Did you know that asbestos can still be used in the United States of America? One of the most common places to find asbestos products is in homes. Most people can easily see broken windows, cracks, holes, mold and other common issues with a home, but not many homeowners know that they may be at risk to asbestos exposure. People who own older homes should be diligent in making sure that their home is clean of asbestos. Even though asbestos is not outlawed in the USA, it is regulated by the EPA (Environmental Protection Agency), but this does not mean that all homes are free of asbestos.
Asbestos is a naturally occurring mineral that causes an aggressive cancer called mesothelioma. It also can cause lung cancer and asbestosis. Asbestos fibers get into the lining of the lungs, abdomen and heart to cause certain types of mesothelioma. The asbestos caused disease, mesothelioma, is difficult to treat and survival rates are low, so it is important that you know if your home may contain asbestos products.
When performing home repairs be sure that the item you are working on does not contain asbestos. The microscopic fibers of asbestos can get into the air and inhaled when you are sanding, tearing down and renovating your home. If you are unsure, contact your regional EPA office, your local health department, and the Better Business Bureau, for a list of professionals in your area that know how to identify asbestos. To be safe, leave it alone until you know for sure that it does not have asbestos.
If you have a home built later than 1980 then your house may have a higher incidence of containing asbestos products. Here are ten of the common things to look for in an older building or home:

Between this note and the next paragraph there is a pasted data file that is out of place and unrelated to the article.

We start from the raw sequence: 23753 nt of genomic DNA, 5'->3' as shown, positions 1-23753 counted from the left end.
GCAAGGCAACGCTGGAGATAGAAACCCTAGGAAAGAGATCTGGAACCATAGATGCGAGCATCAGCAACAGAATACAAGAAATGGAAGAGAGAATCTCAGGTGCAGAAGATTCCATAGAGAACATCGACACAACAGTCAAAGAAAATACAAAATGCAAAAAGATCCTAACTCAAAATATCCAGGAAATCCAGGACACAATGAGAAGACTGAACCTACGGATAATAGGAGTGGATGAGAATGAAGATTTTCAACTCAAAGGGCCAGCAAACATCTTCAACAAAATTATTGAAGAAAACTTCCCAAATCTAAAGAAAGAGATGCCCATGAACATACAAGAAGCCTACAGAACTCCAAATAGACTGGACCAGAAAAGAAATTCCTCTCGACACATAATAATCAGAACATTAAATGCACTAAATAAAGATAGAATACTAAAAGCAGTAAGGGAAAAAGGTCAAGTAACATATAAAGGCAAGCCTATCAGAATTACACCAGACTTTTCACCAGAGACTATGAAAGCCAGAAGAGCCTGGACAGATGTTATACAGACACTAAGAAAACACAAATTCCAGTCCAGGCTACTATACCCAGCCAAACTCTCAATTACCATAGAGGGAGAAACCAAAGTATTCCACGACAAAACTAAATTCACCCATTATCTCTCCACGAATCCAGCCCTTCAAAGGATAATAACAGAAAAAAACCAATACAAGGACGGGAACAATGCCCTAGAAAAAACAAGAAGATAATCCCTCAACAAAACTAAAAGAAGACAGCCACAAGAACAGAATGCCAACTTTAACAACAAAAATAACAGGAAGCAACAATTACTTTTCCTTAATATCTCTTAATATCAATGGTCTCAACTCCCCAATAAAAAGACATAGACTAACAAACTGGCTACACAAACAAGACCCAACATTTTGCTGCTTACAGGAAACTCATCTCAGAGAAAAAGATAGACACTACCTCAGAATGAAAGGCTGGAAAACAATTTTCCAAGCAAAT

- Pipe Wraps – Asbestos was commonly used for insulating water pipes. If you find a pipe wrapped in insulation and it is torn or frayed be extra careful because any disturbance can force asbestos fibers into the air and they can be inhaled.
- Boiler Insulation – Prior to 1970 a majority of boilers and even water heaters were insulated with asbestos containing products because of their heat resistance properties. If they are torn or frayed be careful because this could force microscopic asbestos fibers into the air.
- Floor Tiles – Older tiles can contain asbestos. When they start to break a part, this is when it gets especially dangerous because fibers can enter the air to be inhaled.
- Tile Adhesive – Asbestos was commonly used in adhesive for older tiles. When they begin to age and come a part the adhesive can dust up and enter into the air.
- Talcum Powder – Although companies like Johnson & Johnson worked for years to keep this information secret, a string a scientific studies has shown talcum powder to contain asbestos. This information has proven vital in a recent string of lawsuits brought by women suffering from ovarian cancer after years of talcum powder use.
- Stove Pads – Old stoves contain stove pads which helped protect pots and pans. Made of asbestos cloth, as they aged they tend to break down and release fibers into the air.
- Stove Sheeting – These asbestos containing products were to protect the home from heat and potential fire when they were installed behind or underneath an old stove. With most products, when they aged they can break down and the fibers can enter the air.
- Putty and Paint – Asbestos can be found in old paint and putty. These products commonly begin to flake and dust up as they age.
- Asbestos Siding – Many years ago asbestos siding was very popular due to its resiliency to the elements, however if the siding is disturbed asbestos fibers can go airborne and be inhaled.
- Ironing Board Covers – Due to its heat resistance properties, asbestos is a perfect fit for ironing board covers. However, as they age and fray people can be exposed to asbestos.
If you own an older home you want to be very careful when you are renovating or working on certain areas of your home. The best advice is to proceed with caution and call a professional whenever you are unsure if a product contains asbestos.